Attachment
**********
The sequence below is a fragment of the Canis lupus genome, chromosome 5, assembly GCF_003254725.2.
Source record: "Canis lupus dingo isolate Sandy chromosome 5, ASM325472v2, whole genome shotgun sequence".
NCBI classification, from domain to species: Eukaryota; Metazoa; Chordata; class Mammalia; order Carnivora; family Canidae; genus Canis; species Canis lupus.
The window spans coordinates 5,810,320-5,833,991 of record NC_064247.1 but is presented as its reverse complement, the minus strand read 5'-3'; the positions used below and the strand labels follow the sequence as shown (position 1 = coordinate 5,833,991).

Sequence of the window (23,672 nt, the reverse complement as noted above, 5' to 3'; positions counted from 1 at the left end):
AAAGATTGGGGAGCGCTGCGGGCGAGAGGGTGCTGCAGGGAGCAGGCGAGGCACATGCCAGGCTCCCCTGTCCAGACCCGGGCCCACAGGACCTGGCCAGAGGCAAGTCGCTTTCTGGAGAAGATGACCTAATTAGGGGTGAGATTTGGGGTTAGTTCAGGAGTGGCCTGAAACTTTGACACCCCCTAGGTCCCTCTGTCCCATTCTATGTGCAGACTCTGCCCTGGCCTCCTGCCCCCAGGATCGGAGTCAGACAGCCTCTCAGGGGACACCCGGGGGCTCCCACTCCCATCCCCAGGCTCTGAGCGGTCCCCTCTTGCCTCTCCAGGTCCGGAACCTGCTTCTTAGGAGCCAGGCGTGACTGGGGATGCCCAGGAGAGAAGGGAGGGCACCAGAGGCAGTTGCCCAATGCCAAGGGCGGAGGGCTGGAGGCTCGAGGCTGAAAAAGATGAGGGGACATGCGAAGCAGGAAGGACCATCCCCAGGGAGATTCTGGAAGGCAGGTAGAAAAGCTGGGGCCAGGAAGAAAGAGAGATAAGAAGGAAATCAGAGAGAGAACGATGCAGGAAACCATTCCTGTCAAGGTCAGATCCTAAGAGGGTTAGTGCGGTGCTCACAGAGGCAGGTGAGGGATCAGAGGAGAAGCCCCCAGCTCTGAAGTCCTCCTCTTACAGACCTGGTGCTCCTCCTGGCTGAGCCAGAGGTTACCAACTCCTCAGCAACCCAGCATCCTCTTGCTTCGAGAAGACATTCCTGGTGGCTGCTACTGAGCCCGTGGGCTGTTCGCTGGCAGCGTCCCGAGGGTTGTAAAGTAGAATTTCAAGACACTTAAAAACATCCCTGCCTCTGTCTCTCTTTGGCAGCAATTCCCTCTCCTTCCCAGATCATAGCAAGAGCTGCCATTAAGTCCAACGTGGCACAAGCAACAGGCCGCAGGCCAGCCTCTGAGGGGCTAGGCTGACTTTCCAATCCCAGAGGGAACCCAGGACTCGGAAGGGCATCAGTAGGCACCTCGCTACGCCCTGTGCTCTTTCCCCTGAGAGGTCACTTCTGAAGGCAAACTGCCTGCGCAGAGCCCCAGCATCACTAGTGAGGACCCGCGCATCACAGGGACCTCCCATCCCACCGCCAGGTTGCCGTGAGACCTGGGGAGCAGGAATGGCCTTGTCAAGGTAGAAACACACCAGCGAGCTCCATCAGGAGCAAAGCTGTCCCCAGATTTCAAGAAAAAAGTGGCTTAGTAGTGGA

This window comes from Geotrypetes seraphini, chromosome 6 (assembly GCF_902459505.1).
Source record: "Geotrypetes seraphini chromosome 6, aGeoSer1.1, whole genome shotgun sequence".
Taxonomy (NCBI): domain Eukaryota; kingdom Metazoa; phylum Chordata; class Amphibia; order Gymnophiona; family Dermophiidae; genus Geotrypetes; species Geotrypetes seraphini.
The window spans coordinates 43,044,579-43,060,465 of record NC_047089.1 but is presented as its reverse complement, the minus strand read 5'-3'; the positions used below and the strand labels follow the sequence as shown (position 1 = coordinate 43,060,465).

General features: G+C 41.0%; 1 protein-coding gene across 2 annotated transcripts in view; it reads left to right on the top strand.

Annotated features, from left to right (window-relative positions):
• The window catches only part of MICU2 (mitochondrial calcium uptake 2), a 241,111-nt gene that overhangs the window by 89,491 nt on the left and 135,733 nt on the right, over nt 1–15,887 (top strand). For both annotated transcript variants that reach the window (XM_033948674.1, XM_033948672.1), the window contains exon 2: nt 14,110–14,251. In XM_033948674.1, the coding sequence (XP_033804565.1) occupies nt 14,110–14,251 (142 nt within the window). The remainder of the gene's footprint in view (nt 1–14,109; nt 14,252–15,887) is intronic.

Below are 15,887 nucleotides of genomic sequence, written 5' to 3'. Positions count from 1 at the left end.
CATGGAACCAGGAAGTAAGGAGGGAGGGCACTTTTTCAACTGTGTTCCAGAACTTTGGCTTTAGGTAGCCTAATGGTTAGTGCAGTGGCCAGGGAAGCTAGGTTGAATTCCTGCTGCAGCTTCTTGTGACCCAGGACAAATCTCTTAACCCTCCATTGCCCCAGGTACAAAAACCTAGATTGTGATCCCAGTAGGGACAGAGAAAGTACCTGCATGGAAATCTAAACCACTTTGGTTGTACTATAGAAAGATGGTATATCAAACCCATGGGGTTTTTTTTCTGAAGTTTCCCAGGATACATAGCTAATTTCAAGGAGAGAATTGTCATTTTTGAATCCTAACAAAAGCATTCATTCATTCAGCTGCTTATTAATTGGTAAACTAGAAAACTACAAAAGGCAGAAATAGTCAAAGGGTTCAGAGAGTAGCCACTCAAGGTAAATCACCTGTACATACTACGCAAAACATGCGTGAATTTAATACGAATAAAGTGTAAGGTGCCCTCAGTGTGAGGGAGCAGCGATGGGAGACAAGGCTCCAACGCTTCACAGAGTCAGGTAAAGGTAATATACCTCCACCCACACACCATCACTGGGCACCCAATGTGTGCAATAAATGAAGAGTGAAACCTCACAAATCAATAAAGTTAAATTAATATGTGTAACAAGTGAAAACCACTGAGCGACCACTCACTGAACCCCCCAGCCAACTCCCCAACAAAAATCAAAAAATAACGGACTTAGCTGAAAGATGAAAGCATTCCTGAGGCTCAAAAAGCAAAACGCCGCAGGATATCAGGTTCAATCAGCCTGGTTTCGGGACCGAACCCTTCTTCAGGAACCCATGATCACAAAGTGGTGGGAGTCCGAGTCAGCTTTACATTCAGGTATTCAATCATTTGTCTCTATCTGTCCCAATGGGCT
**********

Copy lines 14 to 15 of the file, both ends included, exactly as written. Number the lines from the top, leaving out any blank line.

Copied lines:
Below are 15,887 nucleotides of genomic sequence, written 5' to 3'. Positions count from 1 at the left end.
CATGGAACCAGGAAGTAAGGAGGGAGGGCACTTTTTCAACTGTGTTCCAGAACTTTGGCTTTAGGTAGCCTAATGGTTAGTGCAGTGGCCAGGGAAGCTAGGTTGAATTCCTGCTGCAGCTTCTTGTGACCCAGGACAAATCTCTTAACCCTCCATTGCCCCAGGTACAAAAACCTAGATTGTGATCCCAGTAGGGACAGAGAAAGTACCTGCATGGAAATCTAAACCACTTTGGTTGTACTATAGAAAGATGGTATATCAAACCCATGGGGTTTTTTTTCTGAAGTTTCCCAGGATACATAGCTAATTTCAAGGAGAGAATTGTCATTTTTGAATCCTAACAAAAGCATTCATTCATTCAGCTGCTTATTAATTGGTAAACTAGAAAACTACAAAAGGCAGAAATAGTCAAAGGGTTCAGAGAGTAGCCACTCAAGGTAAATCACCTGTACATACTACGCAAAACATGCGTGAATTTAATACGAATAAAGTGTAAGGTGCCCTCAGTGTGAGGGAGCAGCGATGGGAGACAAGGCTCCAACGCTTCACAGAGTCAGGTAAAGGTAATATACCTCCACCCACACACCATCACTGGGCACCCAATGTGTGCAATAAATGAAGAGTGAAACCTCACAAATCAATAAAGTTAAATTAATATGTGTAACAAGTGAAAACCACTGAGCGACCACTCACTGAACCCCCCAGCCAACTCCCCAACAAAAATCAAAAAATAACGGACTTAGCTGAAAGATGAAAGCATTCCTGAGGCTCAAAAAGCAAAACGCCGCAGGATATCAGGTTCAATCAGCCTGGTTTCGGGACCGAACCCTTCTTCAGGAACCCATGATCACAAAGTGGTGGGAGTCCGAGTCAGCTTTACATTCAGGTATTCAATCATTTGTCTCTATCTGTCCCAATGGGCT